Frits van Rhee, MD, PhD, a myeloma researcher and clinician at the University of Arkansas for Medical Sciences (UAMS), was lead author on a recently published paper that for the first time establishes treatment guidelines for patients with a form of Castleman disease, a rare disorder of the lymph nodes and related tissues
The guidelines are designed to improve outcomes in patients with a severe form of the disease called idiopathic multicentric Castleman disease (iMCD). It affects multiple lymph node areas and can cause night sweats, fevers, weight loss, anemia, and in severe cases, organ failure and death.
“Treatment is challenging and outcomes can be poor since no uniform treatment guidelines exist, few systematic studies have been conducted, and no agreed upon response criteria have been described, according to the paper published online Sept. 4 in Blood, the journal of American Society of Hematology.
“International, Evidence-based Consensus Treatment Guidelines for Idiopathic Multicentric Castleman Disease” includes research and input from van Rhee and 41 other specialists, researchers, and clinicians from 10 countries.
“These guidelines are important because patients are at significant risk of death,” said van Rhee, director of clinical affairs of the UAMS Myeloma Center. “Until now, physicians have not agreed on the criteria for response to treatment of the disease.”
Van Rhee is regarded as an international expert on Castleman disease. He is professor of medicine and holds the Charles and Clydene Scharlau Chair for Hematologic Malignancies Research.
iMCD has been treated with a wide variety of agents, including corticosteroids and chemotherapies. But many patients, especially those with a severe form of the disease, do not benefit from some of these treatments.
The guidelines should assist physicians with selecting therapy and evaluating the response, thereby improving patient outcomes. Most recommendations were reached by consensus of the expert panel. They based the guidelines on published literature, review of treatment effectiveness in 344 cases, and expert opinion. They gathered through coordinated meetings of the Castleman Disease Collaborative Network, which van Rhee cofounded in 2012 with his patient David Fajgenbaum, MD.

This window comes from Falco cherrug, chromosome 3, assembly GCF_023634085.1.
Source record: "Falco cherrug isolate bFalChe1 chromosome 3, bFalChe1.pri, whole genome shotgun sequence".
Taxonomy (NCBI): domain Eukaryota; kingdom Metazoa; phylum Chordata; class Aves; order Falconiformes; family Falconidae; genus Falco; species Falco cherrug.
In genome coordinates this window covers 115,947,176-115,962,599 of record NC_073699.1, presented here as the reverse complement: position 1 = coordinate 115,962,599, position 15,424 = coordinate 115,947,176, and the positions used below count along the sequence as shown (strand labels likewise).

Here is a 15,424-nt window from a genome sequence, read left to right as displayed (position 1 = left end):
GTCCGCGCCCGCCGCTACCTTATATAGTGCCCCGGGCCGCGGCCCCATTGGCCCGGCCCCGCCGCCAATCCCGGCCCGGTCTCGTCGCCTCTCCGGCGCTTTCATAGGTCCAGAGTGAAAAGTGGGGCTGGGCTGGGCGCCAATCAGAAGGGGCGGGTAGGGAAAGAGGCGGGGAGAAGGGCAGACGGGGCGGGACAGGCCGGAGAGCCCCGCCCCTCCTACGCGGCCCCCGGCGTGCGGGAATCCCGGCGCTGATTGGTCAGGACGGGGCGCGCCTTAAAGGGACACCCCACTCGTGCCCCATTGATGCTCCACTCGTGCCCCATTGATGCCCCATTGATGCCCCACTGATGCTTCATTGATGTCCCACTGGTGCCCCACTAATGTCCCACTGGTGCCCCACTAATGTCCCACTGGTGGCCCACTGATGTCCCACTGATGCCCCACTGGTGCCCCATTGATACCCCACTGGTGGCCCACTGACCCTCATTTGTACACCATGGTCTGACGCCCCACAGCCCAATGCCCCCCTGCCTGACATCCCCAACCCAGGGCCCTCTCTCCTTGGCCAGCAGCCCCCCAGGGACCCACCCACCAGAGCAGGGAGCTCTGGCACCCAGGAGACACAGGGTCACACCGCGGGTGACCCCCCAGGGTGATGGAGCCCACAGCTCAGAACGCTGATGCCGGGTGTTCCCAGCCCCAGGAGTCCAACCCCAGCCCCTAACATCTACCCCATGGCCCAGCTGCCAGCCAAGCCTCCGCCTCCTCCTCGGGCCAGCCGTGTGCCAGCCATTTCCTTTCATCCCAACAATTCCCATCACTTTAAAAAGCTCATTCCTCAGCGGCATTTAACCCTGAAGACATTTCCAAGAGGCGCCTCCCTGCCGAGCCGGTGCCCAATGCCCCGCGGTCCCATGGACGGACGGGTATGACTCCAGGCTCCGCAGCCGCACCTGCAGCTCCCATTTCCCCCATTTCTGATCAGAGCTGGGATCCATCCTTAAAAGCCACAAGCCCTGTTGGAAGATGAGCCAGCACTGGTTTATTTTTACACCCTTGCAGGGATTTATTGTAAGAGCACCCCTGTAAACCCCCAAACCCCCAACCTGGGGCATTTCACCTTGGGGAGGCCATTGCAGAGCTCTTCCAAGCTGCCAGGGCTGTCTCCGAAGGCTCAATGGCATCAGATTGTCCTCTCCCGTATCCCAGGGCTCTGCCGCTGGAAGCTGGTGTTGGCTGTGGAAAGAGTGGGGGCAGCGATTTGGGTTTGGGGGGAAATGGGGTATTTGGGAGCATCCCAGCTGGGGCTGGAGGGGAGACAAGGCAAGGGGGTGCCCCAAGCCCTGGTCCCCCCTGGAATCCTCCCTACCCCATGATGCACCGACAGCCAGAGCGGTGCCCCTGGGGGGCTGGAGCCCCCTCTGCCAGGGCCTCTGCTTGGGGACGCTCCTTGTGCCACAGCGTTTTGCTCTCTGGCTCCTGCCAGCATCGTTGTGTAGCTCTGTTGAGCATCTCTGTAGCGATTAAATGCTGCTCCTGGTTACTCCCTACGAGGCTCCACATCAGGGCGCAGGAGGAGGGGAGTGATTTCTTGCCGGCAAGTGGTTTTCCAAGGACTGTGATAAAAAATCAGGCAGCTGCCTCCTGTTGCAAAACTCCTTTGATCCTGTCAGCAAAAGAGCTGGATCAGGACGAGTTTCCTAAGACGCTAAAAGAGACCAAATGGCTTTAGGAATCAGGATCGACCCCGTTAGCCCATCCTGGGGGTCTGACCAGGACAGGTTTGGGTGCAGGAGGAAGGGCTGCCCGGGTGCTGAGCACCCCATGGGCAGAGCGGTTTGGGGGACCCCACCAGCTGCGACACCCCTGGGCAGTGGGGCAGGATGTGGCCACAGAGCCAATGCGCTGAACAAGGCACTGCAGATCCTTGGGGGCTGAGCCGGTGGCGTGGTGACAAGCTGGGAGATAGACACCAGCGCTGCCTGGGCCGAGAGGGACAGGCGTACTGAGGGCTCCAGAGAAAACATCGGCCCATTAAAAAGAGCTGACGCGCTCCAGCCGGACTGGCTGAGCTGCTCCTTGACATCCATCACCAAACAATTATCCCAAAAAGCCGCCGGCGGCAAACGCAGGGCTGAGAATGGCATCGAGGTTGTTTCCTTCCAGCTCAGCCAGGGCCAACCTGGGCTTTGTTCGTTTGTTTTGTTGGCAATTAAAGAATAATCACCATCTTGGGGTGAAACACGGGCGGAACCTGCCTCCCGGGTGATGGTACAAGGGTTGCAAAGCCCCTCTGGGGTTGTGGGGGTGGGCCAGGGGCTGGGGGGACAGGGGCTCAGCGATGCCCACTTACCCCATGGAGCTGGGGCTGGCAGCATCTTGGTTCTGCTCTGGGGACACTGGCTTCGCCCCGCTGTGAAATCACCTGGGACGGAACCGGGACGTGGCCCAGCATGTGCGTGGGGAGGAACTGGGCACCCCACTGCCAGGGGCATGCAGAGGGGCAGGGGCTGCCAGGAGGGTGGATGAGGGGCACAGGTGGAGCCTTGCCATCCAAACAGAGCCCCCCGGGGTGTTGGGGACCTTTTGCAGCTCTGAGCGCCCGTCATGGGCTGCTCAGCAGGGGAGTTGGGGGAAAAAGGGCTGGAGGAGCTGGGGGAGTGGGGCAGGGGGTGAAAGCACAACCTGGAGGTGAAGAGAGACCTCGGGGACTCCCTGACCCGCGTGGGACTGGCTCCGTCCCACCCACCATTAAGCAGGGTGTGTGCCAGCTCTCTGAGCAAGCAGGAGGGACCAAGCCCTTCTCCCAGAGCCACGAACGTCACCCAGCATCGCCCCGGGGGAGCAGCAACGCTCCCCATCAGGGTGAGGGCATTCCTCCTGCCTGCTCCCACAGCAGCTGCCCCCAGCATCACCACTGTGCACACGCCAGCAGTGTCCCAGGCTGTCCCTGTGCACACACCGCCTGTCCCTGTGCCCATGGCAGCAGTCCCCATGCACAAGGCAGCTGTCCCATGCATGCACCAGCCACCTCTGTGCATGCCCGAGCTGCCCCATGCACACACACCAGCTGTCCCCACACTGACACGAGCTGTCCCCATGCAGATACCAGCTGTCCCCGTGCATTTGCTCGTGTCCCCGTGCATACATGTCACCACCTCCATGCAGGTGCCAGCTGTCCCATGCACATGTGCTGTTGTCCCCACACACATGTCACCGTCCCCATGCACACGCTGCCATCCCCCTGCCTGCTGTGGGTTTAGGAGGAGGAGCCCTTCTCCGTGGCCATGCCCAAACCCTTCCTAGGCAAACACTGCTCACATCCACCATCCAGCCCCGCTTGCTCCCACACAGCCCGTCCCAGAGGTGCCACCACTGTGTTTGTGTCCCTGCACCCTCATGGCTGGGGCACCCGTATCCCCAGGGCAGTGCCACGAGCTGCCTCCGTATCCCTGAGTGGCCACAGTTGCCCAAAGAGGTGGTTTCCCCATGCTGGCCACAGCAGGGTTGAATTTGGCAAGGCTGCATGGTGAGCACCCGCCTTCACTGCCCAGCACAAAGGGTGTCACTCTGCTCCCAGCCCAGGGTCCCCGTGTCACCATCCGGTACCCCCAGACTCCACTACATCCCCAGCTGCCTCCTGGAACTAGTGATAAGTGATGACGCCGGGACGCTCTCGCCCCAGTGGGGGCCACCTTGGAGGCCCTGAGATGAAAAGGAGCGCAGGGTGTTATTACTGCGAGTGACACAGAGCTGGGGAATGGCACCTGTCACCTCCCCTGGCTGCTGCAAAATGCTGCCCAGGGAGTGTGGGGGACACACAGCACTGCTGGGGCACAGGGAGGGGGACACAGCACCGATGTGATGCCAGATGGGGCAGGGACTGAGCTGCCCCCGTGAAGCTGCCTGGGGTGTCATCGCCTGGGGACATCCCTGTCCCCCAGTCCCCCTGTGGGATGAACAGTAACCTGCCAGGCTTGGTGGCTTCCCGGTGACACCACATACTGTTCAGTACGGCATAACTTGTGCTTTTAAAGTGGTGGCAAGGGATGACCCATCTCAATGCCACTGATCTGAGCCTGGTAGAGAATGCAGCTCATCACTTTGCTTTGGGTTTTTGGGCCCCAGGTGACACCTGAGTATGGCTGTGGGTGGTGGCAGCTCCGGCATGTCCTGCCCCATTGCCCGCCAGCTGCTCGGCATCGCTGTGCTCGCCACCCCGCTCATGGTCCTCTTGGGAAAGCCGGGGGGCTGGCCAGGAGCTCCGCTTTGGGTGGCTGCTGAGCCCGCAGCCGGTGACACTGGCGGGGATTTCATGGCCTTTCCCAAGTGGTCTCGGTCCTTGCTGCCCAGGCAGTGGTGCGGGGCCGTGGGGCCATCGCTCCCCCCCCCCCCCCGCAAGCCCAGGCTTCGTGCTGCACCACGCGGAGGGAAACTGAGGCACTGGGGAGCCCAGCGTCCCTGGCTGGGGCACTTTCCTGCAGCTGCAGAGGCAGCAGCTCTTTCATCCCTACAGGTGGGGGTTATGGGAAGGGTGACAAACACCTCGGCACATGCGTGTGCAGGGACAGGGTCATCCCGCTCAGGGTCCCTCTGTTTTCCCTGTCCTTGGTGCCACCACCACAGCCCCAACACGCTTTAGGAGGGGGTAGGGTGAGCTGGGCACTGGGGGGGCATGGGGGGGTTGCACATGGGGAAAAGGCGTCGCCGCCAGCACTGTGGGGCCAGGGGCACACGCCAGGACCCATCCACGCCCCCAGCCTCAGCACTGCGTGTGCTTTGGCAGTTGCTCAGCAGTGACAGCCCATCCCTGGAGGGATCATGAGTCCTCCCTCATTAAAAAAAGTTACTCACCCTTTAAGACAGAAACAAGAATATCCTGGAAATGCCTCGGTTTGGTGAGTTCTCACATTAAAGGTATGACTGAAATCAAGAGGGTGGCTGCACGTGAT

Other UAMS researchers who helped with the project are Katie Stone, director of the Myeloma Immunotherapy Lab, and Amy Greenway, research associate with the Myeloma Immunotherapy Lab. Contributors hail from across the United States, Canada, the United Kingdom, Germany, Italy, France, Japan, Hong Kong, Norway, and New Zealand.
“The average oncologist may only see one patient with Castleman disease in his career,” said van Rhee. “A lot of progress has been made in the treatment of this disease and a lot of new information is available.”
An international registry for patients with Castleman disease was established in October of 2016 to collect patient outcomes to increase the evidence base for selection of future therapies.
Castleman disease occurs when an abnormal overgrowth of cells occurs in the lymph system, which serves as the main part of the body’s immune system. The disease, affecting 5,000 to 6,000 patients across the nation, was identified by Benjamin Castleman, MD, in 1954.
Van Rhee was previously the principal investigator on a worldwide trial with siltuximab, which led to the first FDA-approved treatment for multicentric Castleman disease and led to the approval of the drug by the European Medicine Agency. Earlier this year, he released a book, Castleman Disease, as part of the Hematology/Oncology Clinics of North America series of clinics review articles published bimonthly by Elsevier Inc. Van Rhee wrote the chapter, “Treatment of Idiopathic Castleman Disease,” along with Green, his research associate, and Stone, his lab director.